We authors put up funny memes, inspirational posts, and maybe even the occasional funny e-card on social media, but which posts garner a bajillion likes and maybe even a share? Of course it’s when we post our pet doing something silly or distracting us from writing. Hey, I’m guilty. I even dedicate books to my pets. I unabashedly LOVE my pets. We’ve got quite a few rescues…even a rescue fish.
The eldest of our pet menagerie always makes it into my book acknowledgements. She must. Our fourteen year-old Chesapeake Bay Retriever, Misty, is hands down the best dog ever—great with people of all ages especially the little ones, protective at the right moment, and a dedicated couch potato ninety-nine percent of the time (until food hits the floor). Whenever she has a senior moment, even though it makes us giggle, we must acknowledge she’s not immortal.
Yet, Misty likes to test her mortality on a regular basis. She’ll eat anything. Seriously, anything. Okay, to be truthful there’s one type of heartworm preventive she won’t touch, which I shall not name. Anyone who’s tried to give those large “chew” tabs to their dog knows exactly what I’m talking about. I have to advise my clients this particular one isn’t very tasty based on the Misty taste test. Oh, yeah, I’m a veterinarian. Forgot to mention that…hence the menagerie of pets. Misty’s kryptonite items are socks and small plastic items. Pooping out a Lego Death Star…you think it’s just a joke people write on signs to hang around their dog’s neck and post on facebook? Misty ate the Death Star! If only I could teach her how to put the darn thing back together. This summer, during the height of editing crazy on His Witch To Keep, we thought she’d finally eaten the one thing that was going to be the end. The I’ll-eat-anything dog quit eating and refused to move. My radiologist laughed when I sent him yet another set of films of her with the suspicion she’d eaten a new non-food item (I do x-rays on her from an ingestion that didn’t go right about every six months), but this time was different. Worse. Whatever was down there wasn’t going through no matter how much IV fluids and drugs I gave. Maybe it wasn’t an object. After doing all we could to avoid surgery and accepting this might be a tumor, not a lodged object, given that this dog had passed some unbelievable items over the years, I took her to surgery. And, removed a monstrous sock. Whew. Solvable problem. No cancer. A few hours post-op she was ready to eat anything again and chewed out her catheter. She’s still eating things, and even taught this annoying habit to our newest rescue Labrador.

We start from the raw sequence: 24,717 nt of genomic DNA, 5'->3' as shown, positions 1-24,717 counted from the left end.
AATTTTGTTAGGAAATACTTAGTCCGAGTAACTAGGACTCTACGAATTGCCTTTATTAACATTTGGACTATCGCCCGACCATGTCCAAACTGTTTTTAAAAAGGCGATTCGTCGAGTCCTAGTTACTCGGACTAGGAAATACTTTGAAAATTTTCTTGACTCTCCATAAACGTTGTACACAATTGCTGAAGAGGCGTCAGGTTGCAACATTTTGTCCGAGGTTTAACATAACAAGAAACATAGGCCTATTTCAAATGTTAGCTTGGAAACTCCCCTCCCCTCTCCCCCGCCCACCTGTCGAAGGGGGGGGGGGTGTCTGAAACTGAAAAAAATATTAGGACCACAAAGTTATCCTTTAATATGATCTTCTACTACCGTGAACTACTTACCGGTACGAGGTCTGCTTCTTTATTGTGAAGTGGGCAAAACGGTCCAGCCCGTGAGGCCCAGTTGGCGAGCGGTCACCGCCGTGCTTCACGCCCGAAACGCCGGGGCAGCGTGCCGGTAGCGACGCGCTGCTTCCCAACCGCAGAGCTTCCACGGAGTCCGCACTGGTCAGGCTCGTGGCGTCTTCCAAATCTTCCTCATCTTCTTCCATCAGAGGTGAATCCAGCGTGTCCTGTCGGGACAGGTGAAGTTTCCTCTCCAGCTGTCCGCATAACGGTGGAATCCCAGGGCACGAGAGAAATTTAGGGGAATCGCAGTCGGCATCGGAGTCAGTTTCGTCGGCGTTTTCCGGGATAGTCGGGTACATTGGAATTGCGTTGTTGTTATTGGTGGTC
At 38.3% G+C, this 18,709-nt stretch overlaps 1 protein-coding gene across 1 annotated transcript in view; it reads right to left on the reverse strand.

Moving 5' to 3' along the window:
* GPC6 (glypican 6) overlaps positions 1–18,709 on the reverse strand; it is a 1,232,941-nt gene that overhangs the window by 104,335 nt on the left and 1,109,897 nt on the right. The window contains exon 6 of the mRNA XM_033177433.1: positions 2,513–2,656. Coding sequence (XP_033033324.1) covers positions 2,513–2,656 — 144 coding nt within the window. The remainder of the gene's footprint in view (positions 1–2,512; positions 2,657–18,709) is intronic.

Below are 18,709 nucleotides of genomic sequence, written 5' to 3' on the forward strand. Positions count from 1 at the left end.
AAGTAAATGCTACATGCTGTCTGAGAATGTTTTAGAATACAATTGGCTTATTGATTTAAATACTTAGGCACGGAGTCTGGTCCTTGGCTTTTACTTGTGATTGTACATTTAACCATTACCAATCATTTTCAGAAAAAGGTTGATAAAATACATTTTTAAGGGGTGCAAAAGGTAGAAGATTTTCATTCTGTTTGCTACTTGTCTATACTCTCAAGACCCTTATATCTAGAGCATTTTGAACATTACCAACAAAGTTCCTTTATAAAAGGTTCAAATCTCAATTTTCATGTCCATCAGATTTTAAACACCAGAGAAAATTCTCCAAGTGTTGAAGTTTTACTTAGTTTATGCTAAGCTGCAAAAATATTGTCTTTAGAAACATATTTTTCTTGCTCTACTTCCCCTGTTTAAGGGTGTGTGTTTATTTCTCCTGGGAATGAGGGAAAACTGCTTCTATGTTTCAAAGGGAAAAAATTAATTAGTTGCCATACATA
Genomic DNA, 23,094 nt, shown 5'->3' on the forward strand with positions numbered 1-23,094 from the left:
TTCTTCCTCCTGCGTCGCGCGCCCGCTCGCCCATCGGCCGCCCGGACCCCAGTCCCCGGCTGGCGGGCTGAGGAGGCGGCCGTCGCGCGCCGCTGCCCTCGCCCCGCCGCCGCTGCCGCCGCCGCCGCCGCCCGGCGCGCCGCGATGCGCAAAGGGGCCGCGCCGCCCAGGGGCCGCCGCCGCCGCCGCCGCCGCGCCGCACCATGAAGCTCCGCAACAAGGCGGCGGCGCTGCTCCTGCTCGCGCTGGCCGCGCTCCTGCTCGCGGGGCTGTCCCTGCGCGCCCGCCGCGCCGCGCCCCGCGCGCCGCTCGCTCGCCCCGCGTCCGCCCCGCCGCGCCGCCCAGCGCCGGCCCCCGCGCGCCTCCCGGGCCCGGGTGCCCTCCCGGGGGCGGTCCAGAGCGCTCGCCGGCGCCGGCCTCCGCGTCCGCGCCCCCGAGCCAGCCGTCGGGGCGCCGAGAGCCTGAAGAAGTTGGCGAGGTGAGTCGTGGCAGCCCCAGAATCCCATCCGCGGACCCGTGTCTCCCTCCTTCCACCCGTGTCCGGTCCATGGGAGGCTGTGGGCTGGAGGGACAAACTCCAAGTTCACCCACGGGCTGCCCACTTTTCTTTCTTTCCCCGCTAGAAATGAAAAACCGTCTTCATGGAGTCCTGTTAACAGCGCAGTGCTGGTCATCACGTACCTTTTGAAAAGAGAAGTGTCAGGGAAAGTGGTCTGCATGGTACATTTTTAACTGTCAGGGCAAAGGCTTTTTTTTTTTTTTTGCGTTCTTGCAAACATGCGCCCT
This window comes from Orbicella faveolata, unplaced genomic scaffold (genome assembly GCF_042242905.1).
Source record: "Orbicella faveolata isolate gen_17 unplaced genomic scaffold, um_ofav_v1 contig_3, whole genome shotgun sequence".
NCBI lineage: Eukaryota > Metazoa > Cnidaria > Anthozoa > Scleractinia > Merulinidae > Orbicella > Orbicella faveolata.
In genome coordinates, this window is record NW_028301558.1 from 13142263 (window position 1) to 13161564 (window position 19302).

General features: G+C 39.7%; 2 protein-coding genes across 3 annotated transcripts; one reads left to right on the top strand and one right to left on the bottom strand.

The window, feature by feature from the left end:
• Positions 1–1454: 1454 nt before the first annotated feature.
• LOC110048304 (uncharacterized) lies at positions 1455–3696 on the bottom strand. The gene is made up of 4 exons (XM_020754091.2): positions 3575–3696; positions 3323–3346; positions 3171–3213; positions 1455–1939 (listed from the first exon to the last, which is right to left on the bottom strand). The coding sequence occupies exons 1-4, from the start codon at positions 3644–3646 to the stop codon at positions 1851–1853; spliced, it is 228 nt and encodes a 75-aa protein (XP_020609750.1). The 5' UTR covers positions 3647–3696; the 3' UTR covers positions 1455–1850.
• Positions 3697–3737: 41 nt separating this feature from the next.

Do you have a favorite pet who you adore despite her antics?
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